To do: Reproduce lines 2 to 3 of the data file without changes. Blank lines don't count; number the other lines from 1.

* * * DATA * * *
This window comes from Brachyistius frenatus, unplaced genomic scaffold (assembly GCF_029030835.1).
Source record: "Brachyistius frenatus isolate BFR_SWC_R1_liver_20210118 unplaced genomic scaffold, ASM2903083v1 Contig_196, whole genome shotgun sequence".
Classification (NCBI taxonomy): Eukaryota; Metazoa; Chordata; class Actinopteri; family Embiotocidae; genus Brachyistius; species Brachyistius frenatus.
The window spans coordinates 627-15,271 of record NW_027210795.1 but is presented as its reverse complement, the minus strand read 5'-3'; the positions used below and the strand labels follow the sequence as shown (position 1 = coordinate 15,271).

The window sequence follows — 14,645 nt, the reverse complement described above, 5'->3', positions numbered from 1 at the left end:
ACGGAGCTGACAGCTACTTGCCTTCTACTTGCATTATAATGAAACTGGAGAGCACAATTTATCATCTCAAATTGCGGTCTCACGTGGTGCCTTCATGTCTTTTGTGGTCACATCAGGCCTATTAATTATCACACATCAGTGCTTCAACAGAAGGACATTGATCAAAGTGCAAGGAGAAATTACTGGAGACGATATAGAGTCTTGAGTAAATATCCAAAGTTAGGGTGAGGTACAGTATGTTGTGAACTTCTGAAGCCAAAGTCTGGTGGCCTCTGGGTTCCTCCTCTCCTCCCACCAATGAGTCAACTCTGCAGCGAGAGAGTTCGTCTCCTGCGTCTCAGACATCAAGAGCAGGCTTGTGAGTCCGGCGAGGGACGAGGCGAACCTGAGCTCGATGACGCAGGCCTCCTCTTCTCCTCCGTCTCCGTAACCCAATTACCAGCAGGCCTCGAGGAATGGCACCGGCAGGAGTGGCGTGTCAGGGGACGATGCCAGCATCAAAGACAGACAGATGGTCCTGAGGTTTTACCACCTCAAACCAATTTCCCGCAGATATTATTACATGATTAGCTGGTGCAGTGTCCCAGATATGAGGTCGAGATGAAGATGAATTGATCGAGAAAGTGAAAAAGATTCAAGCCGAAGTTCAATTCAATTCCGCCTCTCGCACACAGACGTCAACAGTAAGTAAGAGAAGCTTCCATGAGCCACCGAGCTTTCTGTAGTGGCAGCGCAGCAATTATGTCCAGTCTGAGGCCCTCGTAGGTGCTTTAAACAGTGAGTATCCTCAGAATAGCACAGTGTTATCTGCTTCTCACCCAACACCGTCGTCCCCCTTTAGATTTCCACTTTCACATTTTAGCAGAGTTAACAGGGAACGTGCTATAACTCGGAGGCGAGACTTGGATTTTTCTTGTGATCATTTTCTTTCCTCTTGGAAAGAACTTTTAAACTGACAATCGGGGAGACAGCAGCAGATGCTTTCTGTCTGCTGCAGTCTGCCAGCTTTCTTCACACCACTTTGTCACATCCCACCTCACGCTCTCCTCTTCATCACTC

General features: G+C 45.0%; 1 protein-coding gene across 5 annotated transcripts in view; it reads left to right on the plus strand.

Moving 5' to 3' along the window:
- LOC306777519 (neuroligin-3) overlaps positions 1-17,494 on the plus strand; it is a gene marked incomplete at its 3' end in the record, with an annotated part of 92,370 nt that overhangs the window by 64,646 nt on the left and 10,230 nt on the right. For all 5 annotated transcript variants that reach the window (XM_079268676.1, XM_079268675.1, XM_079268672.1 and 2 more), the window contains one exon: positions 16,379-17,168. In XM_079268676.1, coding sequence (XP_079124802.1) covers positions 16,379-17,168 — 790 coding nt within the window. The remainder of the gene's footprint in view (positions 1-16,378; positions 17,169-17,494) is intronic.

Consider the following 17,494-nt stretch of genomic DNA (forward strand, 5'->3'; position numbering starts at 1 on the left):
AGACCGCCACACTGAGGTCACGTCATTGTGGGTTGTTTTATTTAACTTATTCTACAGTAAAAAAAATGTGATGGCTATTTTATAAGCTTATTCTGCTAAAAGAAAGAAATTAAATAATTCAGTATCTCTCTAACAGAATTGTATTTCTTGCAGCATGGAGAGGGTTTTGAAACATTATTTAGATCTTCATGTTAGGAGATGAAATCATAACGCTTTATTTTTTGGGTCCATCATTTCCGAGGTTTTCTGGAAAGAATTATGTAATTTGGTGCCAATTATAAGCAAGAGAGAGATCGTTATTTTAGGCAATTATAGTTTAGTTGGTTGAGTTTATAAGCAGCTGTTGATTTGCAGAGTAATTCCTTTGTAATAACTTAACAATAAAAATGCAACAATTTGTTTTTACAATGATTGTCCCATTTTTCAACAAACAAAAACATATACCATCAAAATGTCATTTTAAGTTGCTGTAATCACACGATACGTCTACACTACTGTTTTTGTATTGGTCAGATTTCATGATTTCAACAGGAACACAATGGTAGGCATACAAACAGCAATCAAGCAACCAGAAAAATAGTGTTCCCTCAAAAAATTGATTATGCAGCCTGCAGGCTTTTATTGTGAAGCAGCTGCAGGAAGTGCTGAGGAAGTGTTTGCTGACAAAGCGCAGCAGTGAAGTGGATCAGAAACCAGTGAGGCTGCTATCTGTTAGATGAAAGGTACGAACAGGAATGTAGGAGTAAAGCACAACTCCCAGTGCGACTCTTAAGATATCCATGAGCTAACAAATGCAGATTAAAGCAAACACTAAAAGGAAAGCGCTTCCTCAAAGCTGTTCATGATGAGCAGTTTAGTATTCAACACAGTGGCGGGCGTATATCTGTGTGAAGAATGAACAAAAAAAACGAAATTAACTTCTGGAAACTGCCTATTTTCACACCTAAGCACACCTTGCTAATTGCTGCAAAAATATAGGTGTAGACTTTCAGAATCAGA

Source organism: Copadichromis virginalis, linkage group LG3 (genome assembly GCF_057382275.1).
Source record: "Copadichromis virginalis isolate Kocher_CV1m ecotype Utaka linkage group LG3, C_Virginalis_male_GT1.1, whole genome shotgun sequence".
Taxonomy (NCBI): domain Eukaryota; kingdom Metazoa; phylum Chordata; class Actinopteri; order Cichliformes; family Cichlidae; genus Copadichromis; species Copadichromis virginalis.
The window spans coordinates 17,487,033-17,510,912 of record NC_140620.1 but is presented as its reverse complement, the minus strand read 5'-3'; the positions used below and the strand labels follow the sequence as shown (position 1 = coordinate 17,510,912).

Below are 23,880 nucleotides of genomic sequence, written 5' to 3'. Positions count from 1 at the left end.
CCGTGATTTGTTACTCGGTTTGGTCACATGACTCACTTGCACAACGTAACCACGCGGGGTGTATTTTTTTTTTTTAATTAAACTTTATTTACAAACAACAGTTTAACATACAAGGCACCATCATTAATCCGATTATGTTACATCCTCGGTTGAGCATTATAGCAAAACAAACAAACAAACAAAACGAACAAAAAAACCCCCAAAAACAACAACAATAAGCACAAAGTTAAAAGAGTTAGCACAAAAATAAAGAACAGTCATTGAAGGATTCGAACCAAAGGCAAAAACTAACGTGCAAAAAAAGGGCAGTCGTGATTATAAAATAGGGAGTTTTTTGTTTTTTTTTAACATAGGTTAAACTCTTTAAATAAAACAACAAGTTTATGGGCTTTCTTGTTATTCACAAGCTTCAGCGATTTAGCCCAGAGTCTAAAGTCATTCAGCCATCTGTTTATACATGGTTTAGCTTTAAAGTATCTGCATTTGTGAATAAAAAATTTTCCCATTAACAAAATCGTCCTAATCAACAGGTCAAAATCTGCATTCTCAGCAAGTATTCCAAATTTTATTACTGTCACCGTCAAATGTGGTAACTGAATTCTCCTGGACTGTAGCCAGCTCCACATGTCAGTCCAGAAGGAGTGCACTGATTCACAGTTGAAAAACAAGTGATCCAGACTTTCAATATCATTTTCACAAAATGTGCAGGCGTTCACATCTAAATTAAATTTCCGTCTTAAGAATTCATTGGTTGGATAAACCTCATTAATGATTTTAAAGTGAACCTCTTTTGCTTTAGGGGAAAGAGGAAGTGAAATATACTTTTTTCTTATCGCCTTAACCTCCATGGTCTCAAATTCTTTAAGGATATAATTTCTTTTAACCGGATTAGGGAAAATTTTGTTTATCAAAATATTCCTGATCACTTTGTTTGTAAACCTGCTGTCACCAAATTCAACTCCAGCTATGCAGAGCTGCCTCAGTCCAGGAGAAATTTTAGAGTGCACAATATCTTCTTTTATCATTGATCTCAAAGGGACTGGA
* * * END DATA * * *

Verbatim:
Source record: "Brachyistius frenatus isolate BFR_SWC_R1_liver_20210118 unplaced genomic scaffold, ASM2903083v1 Contig_196, whole genome shotgun sequence".
Classification (NCBI taxonomy): Eukaryota; Metazoa; Chordata; class Actinopteri; family Embiotocidae; genus Brachyistius; species Brachyistius frenatus.